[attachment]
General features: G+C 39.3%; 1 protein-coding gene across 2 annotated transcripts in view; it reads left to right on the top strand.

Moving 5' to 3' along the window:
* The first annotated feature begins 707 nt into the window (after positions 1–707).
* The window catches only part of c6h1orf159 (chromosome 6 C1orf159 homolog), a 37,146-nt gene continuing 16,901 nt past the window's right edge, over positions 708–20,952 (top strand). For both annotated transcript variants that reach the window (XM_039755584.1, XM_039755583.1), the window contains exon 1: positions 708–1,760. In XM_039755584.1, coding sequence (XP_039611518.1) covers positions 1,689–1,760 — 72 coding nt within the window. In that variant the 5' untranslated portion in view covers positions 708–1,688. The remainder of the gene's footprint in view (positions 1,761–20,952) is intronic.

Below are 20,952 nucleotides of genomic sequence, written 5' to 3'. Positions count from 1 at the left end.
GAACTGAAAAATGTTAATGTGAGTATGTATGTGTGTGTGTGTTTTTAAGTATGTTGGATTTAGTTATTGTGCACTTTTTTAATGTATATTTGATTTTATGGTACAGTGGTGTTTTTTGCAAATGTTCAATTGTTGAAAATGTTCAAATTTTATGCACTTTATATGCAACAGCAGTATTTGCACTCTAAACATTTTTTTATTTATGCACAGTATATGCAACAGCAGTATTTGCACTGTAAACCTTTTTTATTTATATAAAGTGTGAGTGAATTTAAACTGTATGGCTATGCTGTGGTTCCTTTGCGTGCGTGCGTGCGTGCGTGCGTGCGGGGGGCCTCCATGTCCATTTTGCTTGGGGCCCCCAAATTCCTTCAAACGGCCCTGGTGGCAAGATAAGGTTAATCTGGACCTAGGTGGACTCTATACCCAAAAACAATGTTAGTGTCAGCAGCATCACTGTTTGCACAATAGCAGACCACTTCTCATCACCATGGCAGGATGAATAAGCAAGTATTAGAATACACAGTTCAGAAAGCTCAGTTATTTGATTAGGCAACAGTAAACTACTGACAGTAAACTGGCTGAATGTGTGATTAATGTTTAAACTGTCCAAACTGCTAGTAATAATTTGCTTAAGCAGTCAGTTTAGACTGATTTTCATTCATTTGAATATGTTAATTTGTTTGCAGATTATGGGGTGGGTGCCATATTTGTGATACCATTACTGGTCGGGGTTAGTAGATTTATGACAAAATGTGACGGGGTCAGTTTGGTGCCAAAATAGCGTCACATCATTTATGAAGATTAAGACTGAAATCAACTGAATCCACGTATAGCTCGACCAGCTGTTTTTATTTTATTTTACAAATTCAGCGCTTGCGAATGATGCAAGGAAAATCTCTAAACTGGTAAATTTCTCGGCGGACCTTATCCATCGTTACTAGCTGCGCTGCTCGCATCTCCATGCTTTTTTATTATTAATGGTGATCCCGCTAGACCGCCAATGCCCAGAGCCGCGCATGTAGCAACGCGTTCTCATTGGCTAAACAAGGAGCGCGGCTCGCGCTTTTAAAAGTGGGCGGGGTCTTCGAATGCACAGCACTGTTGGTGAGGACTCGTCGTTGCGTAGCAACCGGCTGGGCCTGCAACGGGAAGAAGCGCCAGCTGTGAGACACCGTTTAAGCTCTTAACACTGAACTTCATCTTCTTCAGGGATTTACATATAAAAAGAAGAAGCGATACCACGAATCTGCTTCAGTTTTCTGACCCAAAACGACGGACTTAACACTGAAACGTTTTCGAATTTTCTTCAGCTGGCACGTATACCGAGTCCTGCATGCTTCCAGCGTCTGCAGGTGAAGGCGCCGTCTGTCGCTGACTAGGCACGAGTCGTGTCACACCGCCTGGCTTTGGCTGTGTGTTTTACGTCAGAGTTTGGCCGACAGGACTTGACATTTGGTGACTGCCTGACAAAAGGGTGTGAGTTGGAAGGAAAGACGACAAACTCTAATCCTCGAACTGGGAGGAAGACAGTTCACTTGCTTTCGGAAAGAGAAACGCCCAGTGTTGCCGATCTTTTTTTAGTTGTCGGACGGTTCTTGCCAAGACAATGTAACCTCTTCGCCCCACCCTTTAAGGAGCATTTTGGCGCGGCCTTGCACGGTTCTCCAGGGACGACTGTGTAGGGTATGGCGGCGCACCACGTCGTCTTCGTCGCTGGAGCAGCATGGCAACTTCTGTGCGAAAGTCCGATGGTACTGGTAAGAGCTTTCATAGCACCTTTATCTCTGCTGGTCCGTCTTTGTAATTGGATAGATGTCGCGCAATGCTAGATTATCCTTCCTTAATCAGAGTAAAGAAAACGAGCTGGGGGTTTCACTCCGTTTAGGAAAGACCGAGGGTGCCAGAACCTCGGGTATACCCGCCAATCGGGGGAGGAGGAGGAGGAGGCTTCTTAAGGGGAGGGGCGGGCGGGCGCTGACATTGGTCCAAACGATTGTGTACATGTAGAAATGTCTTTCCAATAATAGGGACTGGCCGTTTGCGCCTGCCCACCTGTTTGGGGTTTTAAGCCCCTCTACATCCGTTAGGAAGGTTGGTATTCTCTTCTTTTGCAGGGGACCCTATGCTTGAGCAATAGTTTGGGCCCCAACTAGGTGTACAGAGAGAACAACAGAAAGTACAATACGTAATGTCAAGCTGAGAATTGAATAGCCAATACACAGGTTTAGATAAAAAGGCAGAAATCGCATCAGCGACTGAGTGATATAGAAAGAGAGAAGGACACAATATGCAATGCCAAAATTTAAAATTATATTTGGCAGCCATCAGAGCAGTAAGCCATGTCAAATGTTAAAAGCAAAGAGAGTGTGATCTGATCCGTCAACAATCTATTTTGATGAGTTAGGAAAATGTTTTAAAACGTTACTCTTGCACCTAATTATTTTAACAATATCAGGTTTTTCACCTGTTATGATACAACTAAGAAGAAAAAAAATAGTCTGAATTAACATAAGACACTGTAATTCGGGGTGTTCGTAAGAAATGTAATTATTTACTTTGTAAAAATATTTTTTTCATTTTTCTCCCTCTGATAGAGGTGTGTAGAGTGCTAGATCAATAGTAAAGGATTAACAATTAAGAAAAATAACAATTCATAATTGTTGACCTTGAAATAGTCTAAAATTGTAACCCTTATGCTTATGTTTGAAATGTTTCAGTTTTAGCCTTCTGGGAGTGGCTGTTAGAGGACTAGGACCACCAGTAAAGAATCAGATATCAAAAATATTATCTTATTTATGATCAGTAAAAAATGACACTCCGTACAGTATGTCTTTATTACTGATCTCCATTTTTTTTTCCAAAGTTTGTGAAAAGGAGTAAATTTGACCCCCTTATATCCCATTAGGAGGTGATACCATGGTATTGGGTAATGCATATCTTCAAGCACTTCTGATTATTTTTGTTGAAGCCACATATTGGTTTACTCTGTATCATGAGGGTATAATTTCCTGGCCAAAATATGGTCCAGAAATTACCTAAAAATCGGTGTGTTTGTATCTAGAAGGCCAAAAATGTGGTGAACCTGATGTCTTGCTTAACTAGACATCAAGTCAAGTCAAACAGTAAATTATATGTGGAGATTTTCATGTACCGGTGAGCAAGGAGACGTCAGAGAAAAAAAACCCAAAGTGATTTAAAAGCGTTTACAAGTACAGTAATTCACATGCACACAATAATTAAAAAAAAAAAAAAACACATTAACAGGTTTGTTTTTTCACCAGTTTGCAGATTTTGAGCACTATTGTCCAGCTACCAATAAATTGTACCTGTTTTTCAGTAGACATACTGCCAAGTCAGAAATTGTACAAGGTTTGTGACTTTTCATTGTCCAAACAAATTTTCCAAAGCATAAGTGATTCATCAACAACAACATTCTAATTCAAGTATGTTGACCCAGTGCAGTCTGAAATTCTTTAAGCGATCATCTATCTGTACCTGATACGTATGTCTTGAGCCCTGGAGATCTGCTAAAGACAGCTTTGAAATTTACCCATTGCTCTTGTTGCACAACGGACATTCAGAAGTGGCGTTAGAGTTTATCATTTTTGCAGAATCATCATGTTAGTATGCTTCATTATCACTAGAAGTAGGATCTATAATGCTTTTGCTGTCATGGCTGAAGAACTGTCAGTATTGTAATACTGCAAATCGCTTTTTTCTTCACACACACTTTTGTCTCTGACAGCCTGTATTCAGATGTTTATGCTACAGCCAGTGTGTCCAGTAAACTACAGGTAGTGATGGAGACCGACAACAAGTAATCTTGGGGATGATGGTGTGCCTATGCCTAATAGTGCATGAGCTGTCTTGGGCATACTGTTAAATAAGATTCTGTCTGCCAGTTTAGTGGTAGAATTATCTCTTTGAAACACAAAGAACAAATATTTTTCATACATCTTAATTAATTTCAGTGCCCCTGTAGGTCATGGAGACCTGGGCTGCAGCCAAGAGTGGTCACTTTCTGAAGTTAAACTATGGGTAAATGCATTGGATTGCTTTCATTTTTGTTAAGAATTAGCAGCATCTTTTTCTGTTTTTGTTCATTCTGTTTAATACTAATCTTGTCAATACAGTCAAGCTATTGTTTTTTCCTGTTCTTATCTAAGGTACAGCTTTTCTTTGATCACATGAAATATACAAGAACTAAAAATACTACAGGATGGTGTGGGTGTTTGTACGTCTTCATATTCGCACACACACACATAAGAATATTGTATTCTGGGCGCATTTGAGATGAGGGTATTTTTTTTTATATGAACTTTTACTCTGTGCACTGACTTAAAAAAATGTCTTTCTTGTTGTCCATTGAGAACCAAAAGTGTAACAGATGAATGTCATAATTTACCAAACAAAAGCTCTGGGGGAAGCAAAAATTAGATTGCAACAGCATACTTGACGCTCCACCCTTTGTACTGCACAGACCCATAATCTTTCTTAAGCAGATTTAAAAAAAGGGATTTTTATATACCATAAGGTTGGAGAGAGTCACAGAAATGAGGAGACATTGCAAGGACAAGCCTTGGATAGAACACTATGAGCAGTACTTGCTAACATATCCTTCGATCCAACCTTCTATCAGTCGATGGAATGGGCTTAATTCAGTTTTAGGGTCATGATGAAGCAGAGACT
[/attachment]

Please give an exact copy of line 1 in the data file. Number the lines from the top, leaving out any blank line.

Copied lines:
General features: G+C 39.3%; 1 protein-coding gene across 2 annotated transcripts in view; it reads left to right on the top strand.